The scoop on what’s satisfying, what’s not and how these drivers can push employers to continue implementing workplace improvements
A recent study conducted by The Conference Board, shows that more than half of U.S. workers are satisfied with their jobs. With this number being the highest percentage job satisfaction in two decades, the question stands as to why? Amongst the 2,000 U.S. workers surveyed, 54% of them feel satisfied with their job. The results also exemplified the below:
As noted by Gad Levanon, an author of the report and The Conference Board’s chief economist for North America, “People are quitting their current positions at the fastest pace in over two decades.”
With a strong job market at hand, employees now have more accessibility to jump around and find better job fits that increase their satisfaction. While the median for employees to stay at a company is 4.2 years, and only 2.7 years for individuals under 35, it’s anticipative of those years to rise as opportunity improvements continue and stay maintained.
With not much information showcasing job satisfaction rates solely for Lansing, Robin Erikson, author of the report and researcher for The Conference Board, shared a few statewide statistics. In 2018, Michigan’s overall job satisfaction rate was 48.8%. While this is lower than the national average, the percentage is in line with Illinois and Ohio. The Midwest as a whole finds itself below the 54% national rate, but without much reason.
Researchers from The Conference Board believe it positively correlates with population growth. In states experiencing fast-growing populations, they are in turn presented with larger and more dynamic job markets. States on the West Coast, where people have heavily flocked in recent years, shed truth to the correlation. Colorado holds the highest job satisfaction rate at 61.6%, and Utah and Nevada with a combined rate of 58.4%.
So, is it safe to say moving could potentially increase a person’s overall job satisfaction? Certainly, but not everyone’s plan is to do so. Nor does it discredit other serious areas of dissatisfaction. The flip side reveals that employees feel least satisfied, at 32.9%, with their potential for growth. Not only do they feel least satisfied but also most driven and influenced by this aspect within the workforce. An employee’s commute, environmental surroundings and health care plans are “pick-able” options from point of hire, but potential for growth is not. Most typically, an employee must enter in blind to what communication, reviews, promotions, bonuses and so on will look like.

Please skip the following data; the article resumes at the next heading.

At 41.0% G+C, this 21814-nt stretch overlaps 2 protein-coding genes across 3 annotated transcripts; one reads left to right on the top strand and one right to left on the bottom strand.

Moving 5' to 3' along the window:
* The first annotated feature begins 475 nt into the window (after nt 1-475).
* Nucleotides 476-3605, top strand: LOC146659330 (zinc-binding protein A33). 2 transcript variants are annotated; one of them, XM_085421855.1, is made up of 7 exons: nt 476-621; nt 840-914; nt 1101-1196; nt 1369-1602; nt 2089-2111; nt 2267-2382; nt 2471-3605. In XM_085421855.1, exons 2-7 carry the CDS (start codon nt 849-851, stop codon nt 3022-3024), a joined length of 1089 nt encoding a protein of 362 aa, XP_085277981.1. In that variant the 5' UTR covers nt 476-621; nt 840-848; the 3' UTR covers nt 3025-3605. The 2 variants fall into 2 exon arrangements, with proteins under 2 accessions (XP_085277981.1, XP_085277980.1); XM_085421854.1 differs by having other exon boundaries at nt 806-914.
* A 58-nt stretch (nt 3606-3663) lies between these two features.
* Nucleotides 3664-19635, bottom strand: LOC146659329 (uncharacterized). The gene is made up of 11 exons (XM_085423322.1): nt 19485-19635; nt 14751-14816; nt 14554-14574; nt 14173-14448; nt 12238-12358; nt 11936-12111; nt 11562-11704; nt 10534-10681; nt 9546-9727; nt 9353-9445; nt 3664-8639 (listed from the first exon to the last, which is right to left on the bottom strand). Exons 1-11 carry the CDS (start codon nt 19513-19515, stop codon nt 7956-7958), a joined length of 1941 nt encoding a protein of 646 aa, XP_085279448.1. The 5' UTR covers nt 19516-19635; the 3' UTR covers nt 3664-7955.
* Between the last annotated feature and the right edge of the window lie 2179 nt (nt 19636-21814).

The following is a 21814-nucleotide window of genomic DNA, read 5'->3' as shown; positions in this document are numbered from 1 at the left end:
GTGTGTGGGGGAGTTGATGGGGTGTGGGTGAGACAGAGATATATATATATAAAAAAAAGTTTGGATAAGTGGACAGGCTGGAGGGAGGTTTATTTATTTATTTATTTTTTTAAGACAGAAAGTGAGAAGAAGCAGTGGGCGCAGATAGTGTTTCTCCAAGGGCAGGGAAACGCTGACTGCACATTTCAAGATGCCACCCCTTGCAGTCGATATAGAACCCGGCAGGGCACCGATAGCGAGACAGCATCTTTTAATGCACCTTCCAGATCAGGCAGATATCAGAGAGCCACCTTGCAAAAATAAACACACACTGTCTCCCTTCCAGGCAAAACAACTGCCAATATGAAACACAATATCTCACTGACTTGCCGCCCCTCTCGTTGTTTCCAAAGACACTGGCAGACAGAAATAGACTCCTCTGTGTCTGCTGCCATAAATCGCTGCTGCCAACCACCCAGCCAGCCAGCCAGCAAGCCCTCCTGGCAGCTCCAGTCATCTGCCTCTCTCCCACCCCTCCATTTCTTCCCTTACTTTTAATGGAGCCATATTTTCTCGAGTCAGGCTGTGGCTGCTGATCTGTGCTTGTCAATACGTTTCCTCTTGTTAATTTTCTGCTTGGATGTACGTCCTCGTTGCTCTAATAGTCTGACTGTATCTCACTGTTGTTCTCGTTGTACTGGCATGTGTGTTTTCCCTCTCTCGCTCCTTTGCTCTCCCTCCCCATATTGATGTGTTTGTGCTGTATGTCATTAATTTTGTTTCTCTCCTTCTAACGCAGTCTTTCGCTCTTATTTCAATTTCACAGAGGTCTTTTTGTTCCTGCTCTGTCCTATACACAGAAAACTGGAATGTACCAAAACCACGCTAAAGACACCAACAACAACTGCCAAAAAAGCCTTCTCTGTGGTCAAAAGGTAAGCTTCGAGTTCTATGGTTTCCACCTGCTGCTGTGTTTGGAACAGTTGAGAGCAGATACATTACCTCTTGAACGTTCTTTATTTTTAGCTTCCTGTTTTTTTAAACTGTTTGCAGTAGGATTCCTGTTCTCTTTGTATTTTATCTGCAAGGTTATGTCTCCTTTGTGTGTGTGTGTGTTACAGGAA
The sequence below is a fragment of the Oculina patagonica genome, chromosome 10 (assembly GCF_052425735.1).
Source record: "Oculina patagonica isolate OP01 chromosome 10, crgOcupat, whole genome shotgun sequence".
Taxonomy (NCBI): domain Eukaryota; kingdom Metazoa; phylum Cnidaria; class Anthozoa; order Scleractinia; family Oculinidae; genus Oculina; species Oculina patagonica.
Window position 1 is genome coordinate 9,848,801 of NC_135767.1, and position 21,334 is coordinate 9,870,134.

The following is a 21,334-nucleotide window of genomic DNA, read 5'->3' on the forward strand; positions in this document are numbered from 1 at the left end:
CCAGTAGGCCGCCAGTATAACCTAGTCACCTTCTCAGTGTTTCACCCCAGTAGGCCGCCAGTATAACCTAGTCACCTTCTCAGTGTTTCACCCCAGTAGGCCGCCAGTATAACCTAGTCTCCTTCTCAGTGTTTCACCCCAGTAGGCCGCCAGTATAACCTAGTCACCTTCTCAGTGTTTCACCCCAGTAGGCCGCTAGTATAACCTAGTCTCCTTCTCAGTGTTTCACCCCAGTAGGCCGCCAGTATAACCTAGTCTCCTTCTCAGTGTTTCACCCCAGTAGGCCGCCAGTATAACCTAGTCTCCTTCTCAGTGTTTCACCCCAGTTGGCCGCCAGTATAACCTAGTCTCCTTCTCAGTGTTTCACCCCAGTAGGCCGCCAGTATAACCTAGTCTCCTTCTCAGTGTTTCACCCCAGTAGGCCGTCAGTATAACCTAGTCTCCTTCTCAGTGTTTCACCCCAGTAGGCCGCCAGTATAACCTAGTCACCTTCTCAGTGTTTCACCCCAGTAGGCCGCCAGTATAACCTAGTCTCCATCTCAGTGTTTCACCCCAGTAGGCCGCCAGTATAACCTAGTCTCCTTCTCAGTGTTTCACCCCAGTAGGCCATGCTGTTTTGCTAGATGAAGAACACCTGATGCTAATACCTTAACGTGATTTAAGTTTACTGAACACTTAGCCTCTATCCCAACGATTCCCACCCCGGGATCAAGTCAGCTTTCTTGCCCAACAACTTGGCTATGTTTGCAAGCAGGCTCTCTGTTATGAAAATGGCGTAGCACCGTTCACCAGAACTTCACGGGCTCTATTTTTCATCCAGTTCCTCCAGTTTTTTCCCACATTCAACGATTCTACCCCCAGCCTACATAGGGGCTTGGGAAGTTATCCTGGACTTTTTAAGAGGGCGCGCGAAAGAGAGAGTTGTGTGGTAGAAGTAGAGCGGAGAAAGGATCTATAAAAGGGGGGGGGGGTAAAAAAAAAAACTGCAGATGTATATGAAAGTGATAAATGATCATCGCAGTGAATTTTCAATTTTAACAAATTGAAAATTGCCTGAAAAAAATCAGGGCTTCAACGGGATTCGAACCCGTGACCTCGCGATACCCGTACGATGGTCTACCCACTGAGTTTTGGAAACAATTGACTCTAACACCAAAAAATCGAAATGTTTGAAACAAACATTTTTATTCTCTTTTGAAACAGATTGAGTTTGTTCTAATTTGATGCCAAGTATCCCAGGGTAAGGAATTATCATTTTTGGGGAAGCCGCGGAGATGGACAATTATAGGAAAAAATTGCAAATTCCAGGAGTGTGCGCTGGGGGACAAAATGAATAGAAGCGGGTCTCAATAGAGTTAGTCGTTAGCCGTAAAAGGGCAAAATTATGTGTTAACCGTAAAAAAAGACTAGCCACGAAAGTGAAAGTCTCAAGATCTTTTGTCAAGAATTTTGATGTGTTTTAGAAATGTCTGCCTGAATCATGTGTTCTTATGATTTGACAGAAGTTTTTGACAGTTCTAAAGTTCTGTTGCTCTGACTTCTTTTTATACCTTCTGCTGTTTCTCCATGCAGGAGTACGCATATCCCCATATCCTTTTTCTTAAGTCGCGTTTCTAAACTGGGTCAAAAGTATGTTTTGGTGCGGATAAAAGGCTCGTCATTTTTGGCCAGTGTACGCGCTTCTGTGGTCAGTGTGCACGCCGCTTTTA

Men and women varied slightly in their drivers to satisfaction, except both agreed upon “potential for future growth, communication channels and recognition/acknowledgment.”
Although the 54% of U.S. workers being satisfied in their jobs is encouraging, it still poses concern. The survey’s calculations mean that half of America continues to remain unsatisfied, and it’s crucial employers take this seriously. All employees, experienced or new, should be confident in asking any potential employer upfront about what these aspects look like within a company.
Employers should aim to be as truthful as possible, all while making improvements within their lacking areas (specifically those mentioned in this study). An employer striving to keep its employees happy will undoubtedly reap the benefits. It is common sense that an employee who feels recognized, congratulated and compensated for his or her good work will want to continue producing good work. Employee loyalty will thicken as they begin to feel more inspired and treated fairly. From experienced to young professionals, from large corporations to small businesses, the bottom line is simple: Success comes to those who lend a helping hand to others striving just as actively to achieve the same goal.